Hi Amy ,
LChart and bk11 have discussed the issue of inflated test statistics (e.g., LChart 's answer), however, I want to take a bit of a step back before jumping into that. Specifically, I'll frame my response in a slightly different way: through the lens of mega-analysis versus meta-analysis for GWA studies. What the others have described are best practices for mega-analysis. Mega-analysis refers to combining studies into one harmonized dataset, which is imputed, tested for association, and so together (jointly).
The alternative is to conduct a meta analysis: here, you run the GWAS pipeline you have end to end for each study (each genotyping chip) separately, including imputation, post imputation QC, and association testing. One then combines the data at the level of summary test statistics - not at the level of raw or processed data.
The degree to which this is possible depends on the relative content of each study - e.g. do each of your chips have cases and controls, are they ancestry matched, etc. etc. etc. Unfortunately, the study design you propose is nothing short of atrocious. I am not trying to be mean and I know you cannot change this, but you have what is essentially a problem of perfect separation here: because case genotyping chip/study also segregates perfectly with case control status, teasing out whether thorny data merging steps have been done well is problematic; however without additional data a meta-analytic framework will also run into problems...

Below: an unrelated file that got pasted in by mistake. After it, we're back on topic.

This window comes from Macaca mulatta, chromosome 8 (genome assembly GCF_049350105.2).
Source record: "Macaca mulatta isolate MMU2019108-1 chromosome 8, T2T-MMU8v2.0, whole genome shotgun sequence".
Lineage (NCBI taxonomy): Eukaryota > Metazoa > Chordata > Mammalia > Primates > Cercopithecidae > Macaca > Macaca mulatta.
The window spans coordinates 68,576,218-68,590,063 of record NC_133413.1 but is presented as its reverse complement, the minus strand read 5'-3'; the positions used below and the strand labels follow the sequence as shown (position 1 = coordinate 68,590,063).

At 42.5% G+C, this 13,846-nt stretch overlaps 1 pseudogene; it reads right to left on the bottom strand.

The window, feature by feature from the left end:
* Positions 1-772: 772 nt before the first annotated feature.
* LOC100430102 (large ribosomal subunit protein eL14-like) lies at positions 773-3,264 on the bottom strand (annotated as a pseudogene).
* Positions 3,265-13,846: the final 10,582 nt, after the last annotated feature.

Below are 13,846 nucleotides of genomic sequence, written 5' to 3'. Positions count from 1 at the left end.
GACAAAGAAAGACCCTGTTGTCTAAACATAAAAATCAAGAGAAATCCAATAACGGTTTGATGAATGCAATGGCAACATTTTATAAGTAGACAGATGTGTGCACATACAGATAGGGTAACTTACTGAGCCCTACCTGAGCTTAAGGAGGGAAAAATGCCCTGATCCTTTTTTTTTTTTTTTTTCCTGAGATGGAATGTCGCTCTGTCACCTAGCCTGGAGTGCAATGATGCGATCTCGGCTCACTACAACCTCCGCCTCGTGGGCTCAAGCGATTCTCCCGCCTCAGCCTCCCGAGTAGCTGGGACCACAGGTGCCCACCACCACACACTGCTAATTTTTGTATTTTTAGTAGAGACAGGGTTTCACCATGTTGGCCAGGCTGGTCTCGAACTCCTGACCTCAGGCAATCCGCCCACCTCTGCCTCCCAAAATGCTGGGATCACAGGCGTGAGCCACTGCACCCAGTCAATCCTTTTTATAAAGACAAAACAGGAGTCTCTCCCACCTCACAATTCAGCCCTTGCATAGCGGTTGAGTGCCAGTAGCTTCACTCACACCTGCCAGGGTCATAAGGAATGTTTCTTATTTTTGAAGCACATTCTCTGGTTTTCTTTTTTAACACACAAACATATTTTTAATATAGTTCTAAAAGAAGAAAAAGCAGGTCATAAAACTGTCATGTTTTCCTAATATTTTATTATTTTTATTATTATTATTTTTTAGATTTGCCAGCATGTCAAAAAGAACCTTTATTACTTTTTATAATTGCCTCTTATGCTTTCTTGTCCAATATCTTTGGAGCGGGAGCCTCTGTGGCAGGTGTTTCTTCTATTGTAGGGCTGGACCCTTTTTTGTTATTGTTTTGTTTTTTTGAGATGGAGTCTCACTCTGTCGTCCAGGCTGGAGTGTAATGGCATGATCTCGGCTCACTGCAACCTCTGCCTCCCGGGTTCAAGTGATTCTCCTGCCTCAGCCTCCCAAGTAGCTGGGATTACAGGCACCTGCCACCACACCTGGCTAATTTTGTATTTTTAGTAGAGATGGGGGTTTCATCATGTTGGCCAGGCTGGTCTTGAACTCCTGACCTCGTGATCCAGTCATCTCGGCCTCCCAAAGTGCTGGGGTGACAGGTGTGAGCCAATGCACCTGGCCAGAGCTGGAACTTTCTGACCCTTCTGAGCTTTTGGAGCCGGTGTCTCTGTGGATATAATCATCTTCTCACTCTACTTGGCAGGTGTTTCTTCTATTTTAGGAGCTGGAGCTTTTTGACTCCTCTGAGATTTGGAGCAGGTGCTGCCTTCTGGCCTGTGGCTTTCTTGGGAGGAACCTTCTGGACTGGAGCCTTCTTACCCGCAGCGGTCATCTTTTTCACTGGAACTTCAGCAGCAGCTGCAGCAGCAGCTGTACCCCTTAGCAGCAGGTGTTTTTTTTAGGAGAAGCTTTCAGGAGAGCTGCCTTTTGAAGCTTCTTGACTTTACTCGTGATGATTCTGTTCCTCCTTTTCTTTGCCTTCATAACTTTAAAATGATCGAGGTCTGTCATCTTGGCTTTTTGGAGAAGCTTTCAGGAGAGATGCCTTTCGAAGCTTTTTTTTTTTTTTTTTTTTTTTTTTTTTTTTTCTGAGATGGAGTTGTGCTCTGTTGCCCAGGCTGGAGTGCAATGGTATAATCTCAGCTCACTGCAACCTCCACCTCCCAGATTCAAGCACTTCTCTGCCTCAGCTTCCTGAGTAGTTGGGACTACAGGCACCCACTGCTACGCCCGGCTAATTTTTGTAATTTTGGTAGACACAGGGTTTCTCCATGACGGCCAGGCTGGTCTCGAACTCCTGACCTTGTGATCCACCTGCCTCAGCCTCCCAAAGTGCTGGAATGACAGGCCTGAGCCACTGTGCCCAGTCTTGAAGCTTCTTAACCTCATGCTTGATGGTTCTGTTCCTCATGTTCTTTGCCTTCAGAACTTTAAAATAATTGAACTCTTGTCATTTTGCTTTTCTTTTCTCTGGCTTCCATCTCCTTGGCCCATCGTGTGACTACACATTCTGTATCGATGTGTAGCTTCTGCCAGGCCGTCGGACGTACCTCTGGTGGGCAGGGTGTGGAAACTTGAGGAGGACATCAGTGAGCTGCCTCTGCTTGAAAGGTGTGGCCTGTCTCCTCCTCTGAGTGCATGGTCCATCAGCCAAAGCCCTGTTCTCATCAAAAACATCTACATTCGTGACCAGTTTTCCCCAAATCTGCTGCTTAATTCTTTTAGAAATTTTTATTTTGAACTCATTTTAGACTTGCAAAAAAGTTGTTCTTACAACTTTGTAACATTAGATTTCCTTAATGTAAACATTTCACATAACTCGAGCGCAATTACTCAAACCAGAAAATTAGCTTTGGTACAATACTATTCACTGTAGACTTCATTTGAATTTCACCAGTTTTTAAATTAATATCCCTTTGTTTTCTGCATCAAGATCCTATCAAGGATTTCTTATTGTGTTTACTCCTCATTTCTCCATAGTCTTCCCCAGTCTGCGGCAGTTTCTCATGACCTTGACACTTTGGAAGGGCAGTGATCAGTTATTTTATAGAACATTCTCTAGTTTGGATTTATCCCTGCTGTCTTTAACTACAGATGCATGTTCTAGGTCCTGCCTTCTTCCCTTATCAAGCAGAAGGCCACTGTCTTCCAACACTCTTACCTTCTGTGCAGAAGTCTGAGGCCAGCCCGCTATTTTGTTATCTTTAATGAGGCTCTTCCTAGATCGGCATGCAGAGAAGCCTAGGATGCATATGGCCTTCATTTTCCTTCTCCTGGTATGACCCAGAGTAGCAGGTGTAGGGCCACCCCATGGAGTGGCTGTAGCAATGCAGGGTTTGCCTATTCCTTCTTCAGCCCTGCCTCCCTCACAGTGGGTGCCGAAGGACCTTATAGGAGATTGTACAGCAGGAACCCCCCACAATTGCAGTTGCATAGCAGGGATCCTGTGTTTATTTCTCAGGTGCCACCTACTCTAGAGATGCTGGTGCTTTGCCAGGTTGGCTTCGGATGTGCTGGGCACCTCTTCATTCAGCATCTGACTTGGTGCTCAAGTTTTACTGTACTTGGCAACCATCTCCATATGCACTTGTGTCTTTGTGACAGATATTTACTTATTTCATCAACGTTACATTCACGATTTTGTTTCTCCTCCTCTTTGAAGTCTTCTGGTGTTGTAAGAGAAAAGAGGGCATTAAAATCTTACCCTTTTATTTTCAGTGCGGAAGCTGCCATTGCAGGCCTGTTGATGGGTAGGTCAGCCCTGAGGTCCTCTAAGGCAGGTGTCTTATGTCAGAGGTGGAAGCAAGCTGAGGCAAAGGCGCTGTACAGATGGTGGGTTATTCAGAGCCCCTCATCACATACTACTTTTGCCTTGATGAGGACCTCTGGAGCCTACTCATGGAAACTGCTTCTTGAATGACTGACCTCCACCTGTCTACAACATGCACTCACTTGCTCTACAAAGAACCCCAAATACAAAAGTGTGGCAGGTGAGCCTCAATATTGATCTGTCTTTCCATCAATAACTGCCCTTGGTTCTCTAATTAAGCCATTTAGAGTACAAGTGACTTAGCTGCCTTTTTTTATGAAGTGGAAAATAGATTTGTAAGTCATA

While it is an oversimplification, generally speaking mega-analysis outperforms meta-analysis when done very well. However, the increase to statistical power is not always appreciable, and are many thorny issues with a mega-analytic approach (as you seem to have discovered and as LChart describes). Thus, while mega-analysis is in theory usually better, practically it tends to be 1) labor intensive and 2) to introduce the possibilty that a kind of error unlikely to occur in meta-analysis could hamper results (through exactly the kind of imperfect data processing of the disparate studies that others describe).
In your study, if you do end up pooling any raw data, I'd also recommend controlling for study batch ID as a covariate during association testing over and above the best practices for imputation others have mentioned. There is a slim chance this would actually "fix" your problem without much other work, but of course you'd need to confirm that ...
--Personal opinion only--
For myself, if I am publishing a dedicated paper that is just a GWAS study, I do the legwork for Mega. However, if for instance this is one of many steps and data analyses that will be cross-indexed against other omics assays, functional studies, etc., anyway, then the modest bump to statistical power may not be worth the more rigorous data prep and QC steps.